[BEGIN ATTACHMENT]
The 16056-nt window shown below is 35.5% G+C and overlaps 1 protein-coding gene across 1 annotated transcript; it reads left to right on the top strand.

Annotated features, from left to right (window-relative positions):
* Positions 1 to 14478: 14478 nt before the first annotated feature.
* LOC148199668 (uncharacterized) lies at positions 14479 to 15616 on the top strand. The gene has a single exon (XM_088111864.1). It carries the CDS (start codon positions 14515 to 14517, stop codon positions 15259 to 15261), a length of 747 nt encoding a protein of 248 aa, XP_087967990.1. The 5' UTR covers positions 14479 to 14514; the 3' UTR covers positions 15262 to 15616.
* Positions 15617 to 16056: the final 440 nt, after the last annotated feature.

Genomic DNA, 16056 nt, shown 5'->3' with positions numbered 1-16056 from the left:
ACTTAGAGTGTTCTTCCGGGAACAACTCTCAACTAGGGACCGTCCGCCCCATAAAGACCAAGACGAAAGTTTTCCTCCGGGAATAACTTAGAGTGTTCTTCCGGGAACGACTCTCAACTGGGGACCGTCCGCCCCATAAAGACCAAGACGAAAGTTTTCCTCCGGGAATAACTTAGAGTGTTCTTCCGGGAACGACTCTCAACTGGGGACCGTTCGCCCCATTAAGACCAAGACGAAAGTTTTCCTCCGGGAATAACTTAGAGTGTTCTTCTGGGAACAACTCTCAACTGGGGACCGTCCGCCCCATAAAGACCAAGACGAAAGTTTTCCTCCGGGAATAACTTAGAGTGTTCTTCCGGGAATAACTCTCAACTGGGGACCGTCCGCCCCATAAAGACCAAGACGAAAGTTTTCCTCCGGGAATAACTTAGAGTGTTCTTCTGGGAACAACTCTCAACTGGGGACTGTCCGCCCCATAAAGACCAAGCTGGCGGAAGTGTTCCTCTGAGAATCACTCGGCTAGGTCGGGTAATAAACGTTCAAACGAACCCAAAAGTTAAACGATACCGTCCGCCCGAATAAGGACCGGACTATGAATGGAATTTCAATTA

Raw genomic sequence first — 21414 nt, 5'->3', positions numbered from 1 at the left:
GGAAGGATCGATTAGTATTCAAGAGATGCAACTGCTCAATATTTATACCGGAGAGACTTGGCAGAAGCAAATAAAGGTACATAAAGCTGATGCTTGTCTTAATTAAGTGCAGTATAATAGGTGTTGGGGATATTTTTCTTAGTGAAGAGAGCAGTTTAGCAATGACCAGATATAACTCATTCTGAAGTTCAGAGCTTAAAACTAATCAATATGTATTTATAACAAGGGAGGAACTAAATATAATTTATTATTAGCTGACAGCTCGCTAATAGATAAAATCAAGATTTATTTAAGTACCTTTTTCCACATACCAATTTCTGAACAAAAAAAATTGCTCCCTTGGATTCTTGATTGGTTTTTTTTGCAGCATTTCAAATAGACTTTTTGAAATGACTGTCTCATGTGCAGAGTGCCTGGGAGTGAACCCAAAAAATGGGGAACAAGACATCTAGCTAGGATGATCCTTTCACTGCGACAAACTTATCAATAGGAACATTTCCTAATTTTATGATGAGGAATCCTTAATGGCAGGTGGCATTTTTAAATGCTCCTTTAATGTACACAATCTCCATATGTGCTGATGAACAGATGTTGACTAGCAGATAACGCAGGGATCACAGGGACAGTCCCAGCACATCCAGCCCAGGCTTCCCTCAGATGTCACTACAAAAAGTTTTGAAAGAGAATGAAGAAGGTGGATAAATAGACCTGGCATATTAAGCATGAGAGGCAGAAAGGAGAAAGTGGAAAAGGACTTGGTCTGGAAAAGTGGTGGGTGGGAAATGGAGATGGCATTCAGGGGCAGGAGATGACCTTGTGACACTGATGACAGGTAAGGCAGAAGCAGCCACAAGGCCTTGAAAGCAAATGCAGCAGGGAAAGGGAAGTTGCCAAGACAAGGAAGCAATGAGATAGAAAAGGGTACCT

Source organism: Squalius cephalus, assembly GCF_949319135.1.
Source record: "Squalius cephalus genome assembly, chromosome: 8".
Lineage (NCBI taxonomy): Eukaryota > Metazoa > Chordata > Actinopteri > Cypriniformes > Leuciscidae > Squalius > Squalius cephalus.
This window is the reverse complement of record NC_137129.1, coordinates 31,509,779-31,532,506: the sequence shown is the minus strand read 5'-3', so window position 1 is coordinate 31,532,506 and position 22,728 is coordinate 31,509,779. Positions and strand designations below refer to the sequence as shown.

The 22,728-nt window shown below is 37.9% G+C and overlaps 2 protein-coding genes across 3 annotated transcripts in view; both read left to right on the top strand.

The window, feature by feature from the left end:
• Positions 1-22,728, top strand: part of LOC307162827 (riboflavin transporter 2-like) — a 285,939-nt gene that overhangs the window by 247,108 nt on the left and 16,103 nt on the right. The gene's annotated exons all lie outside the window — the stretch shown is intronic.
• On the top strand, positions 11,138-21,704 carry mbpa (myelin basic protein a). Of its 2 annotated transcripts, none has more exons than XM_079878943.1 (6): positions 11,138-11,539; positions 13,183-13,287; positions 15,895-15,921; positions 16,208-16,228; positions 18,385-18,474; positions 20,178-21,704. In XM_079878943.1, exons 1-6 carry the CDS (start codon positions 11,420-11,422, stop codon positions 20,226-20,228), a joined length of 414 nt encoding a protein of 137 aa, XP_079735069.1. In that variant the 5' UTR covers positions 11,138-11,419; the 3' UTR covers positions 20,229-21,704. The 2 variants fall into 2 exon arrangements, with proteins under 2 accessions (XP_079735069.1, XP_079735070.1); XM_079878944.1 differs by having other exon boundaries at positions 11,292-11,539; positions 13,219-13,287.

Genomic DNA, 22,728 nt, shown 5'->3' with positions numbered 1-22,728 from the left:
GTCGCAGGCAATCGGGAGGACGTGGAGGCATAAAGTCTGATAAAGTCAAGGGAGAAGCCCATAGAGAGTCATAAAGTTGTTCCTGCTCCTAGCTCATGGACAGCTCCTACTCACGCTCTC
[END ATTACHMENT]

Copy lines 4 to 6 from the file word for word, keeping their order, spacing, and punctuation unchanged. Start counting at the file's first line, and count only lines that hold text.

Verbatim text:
* LOC148199668 (uncharacterized) lies at positions 14479 to 15616 on the top strand. The gene has a single exon (XM_088111864.1). It carries the CDS (start codon positions 14515 to 14517, stop codon positions 15259 to 15261), a length of 747 nt encoding a protein of 248 aa, XP_087967990.1. The 5' UTR covers positions 14479 to 14514; the 3' UTR covers positions 15262 to 15616.
* Positions 15617 to 16056: the final 440 nt, after the last annotated feature.

Genomic DNA, 16056 nt, shown 5'->3' with positions numbered 1-16056 from the left: